‘Look thee, Sancho, there is a great deal of difference betwixt love and gratefulness; it may well be that a gentleman may not be amorous, but it cannot be, speaking in all rigour, that he should be ungrateful. Altisidora in likelihood loved me very well; she gave me the three nightcaps thou wottest of; she cried at my departure, cursed me, reviled me, and without modesty railed publicly; all signs that she adored me; for the anger of lovers often ends in maledictions. I could give her no comfort, nor no treasure, all I have being dedicated to Dulcinea; and the treasure of knights-errant is like that of fairies, false and apparent only; and all I can do is but to remember her; and this I may do, without prejudice to Dulcinea, whom thou wrongest with thy slackness in whipping thyself, and in chastising that flesh of thine, that I wish I might see devoured by wolves, that had rather preserve itself for worms than for the remedy of that poor lady.’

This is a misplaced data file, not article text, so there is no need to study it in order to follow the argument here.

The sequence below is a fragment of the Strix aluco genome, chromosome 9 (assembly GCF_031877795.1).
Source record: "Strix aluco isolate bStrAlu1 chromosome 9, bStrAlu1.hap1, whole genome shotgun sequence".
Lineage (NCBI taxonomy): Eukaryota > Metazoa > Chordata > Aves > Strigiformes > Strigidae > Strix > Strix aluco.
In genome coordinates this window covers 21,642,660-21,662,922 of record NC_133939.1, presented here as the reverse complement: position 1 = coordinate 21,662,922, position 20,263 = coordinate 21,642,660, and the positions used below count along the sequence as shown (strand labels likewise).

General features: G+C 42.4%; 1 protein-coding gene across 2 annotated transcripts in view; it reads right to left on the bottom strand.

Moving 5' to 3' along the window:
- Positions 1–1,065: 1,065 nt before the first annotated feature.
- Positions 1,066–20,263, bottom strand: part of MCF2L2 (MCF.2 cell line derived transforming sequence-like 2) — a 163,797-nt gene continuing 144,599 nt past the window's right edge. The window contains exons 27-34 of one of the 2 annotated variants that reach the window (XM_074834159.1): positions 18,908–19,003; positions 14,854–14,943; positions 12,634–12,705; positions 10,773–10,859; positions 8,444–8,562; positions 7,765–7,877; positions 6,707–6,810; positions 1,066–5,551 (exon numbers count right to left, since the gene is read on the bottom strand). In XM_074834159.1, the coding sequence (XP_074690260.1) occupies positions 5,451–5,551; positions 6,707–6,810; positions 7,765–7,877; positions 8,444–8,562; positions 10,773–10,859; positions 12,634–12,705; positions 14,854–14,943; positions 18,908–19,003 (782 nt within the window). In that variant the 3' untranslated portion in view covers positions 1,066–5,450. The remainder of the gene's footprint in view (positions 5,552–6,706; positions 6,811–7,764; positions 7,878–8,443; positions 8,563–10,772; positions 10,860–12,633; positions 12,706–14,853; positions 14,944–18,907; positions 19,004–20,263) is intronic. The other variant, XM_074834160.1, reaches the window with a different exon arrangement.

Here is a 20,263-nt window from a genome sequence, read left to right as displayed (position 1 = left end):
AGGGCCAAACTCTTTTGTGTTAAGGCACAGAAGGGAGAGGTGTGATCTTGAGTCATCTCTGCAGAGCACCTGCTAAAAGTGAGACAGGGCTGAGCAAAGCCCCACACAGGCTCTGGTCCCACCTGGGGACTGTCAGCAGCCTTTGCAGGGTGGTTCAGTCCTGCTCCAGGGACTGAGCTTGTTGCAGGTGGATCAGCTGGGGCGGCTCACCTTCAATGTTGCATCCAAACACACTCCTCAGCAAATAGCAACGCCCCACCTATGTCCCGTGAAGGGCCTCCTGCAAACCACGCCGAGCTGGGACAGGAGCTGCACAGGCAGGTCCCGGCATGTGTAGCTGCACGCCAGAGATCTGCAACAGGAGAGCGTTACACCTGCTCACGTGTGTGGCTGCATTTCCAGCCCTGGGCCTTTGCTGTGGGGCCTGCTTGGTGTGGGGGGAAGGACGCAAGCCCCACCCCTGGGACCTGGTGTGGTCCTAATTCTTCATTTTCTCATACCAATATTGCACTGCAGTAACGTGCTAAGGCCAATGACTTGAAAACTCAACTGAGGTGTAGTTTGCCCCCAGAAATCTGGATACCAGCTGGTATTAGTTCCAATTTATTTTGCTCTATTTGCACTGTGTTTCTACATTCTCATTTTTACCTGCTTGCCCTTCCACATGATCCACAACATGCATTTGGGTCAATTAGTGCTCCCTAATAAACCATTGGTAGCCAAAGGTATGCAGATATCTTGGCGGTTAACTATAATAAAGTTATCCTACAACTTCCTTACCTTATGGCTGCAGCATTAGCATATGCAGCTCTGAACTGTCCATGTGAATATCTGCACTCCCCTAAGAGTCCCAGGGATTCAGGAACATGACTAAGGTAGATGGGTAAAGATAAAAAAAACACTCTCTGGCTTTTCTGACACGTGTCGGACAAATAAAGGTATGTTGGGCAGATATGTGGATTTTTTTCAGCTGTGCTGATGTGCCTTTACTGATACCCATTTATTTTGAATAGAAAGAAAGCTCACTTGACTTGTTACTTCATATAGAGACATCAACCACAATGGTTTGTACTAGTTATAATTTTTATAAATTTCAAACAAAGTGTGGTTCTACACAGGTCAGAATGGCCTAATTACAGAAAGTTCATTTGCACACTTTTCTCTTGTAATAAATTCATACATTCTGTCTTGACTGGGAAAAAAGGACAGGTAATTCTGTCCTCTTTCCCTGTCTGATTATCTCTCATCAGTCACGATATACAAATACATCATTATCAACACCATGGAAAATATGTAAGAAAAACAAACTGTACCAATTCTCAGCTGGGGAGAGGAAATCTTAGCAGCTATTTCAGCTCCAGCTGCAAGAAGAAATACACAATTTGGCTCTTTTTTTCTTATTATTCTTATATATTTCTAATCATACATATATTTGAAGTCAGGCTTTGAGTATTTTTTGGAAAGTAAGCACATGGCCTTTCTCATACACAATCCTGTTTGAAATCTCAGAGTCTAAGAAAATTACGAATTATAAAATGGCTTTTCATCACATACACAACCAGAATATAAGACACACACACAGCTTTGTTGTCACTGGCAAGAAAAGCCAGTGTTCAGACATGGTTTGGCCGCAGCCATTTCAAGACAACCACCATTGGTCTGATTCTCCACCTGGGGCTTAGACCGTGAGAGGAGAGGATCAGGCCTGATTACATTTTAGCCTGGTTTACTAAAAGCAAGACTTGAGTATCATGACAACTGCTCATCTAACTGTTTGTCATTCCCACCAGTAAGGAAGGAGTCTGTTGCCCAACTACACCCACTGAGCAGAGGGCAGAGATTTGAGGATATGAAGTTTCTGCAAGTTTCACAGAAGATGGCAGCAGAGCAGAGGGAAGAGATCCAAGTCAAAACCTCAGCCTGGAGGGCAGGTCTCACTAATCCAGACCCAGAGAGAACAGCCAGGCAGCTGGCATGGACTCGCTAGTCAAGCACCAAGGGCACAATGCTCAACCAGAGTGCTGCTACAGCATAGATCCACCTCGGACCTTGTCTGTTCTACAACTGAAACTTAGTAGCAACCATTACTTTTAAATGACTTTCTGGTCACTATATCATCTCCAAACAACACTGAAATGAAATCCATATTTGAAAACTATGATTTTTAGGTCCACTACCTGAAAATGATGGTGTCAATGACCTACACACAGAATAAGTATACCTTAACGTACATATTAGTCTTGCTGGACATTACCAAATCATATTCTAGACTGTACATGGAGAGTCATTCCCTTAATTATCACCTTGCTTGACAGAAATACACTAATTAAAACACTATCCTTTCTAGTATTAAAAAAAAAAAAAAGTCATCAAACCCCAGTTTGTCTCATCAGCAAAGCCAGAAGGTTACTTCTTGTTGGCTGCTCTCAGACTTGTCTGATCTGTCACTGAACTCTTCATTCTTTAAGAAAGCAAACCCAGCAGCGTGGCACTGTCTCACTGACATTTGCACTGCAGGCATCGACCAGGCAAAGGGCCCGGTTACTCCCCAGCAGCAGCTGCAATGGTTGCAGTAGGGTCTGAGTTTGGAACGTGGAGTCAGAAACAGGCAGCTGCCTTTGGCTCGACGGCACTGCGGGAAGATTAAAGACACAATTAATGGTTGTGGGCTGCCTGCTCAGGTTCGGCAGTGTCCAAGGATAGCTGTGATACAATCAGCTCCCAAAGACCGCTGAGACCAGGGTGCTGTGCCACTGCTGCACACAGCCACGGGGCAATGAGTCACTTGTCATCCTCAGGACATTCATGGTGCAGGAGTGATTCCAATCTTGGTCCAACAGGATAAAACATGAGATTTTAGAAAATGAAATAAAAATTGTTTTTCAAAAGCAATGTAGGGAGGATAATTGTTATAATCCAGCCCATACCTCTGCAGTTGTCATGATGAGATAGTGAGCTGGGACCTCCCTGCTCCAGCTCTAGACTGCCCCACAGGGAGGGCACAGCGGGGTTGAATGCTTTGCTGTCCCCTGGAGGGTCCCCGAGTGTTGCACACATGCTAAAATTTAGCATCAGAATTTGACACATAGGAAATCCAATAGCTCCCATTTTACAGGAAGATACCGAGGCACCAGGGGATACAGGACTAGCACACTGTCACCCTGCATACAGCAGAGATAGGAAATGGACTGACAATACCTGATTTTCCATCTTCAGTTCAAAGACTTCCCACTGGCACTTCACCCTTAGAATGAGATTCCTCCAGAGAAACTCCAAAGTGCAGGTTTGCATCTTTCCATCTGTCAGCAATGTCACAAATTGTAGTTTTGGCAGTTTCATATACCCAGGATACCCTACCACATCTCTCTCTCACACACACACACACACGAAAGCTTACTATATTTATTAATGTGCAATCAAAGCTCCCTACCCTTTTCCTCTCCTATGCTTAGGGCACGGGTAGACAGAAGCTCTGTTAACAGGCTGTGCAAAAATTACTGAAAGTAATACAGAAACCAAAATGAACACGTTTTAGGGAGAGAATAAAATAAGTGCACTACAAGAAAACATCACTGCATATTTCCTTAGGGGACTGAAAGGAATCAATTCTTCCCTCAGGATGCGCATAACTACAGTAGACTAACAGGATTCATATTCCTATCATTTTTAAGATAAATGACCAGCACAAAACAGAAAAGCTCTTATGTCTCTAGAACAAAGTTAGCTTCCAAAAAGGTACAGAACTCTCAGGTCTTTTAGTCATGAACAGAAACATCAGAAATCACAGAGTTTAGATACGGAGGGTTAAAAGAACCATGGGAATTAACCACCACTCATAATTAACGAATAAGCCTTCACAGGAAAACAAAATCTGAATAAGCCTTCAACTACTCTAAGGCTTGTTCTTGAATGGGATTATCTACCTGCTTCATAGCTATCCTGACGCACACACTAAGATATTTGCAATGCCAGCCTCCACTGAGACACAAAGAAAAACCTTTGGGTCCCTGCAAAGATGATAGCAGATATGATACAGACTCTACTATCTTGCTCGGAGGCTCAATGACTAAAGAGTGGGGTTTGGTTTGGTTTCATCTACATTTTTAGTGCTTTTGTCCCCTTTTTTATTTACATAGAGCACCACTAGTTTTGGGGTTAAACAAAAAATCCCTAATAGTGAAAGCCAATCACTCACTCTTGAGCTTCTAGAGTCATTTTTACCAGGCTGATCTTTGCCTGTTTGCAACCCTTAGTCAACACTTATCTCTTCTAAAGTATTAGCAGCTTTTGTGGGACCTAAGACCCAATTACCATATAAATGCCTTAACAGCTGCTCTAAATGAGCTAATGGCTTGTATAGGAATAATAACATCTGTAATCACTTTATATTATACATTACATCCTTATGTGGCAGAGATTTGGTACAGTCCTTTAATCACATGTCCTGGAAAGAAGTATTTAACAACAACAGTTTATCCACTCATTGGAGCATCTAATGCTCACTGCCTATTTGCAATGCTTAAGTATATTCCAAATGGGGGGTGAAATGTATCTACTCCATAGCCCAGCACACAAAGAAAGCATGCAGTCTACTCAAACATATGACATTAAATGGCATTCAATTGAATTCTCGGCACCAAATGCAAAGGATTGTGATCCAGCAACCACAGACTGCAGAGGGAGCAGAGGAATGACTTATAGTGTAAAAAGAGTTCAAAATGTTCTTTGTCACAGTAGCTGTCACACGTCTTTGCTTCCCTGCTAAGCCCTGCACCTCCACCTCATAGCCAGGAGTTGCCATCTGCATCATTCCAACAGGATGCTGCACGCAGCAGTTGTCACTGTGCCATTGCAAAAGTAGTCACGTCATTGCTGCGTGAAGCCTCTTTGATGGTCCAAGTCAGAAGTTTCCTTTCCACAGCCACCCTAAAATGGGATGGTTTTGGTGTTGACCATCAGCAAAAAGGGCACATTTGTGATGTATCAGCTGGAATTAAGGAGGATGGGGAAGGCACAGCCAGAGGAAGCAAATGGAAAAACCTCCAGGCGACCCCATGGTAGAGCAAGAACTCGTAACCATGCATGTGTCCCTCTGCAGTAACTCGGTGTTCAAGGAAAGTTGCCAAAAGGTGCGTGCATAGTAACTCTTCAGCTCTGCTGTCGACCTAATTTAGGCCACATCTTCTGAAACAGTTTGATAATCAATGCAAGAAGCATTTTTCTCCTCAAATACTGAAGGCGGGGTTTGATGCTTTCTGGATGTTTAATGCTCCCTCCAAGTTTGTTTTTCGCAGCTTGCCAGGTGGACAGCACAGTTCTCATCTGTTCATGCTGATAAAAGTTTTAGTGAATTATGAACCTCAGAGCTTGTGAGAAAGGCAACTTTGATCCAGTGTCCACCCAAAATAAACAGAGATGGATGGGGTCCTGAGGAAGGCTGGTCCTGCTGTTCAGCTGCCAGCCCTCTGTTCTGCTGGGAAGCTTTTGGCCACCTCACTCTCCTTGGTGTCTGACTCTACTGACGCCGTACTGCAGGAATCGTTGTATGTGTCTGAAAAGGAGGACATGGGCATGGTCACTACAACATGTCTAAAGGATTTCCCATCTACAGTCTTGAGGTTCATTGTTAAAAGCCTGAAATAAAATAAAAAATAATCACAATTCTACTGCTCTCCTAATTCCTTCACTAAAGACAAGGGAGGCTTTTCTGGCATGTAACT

‘Sir,’ said Sancho, ‘if you will have the truth, I cannot persuade myself that the lashing of my posteriors can have any reference to the disenchanting of the enchanted; which is as much as if you should say, “If your head grieve you, anoint your knees”; at least, I dare swear, that in as many histories as you have read of knight-errantry, you never saw whipping disenchant anybody; but, howsoever, I will take it when I am in the humour, and when time serves I’ll chastise myself.’

‘God grant thou dost,’ said Don Quixote, ‘and Heaven give thee grace to fall into the reckoning and obligation thou hast to help my lady, who is thy lady too, since thou art mine.’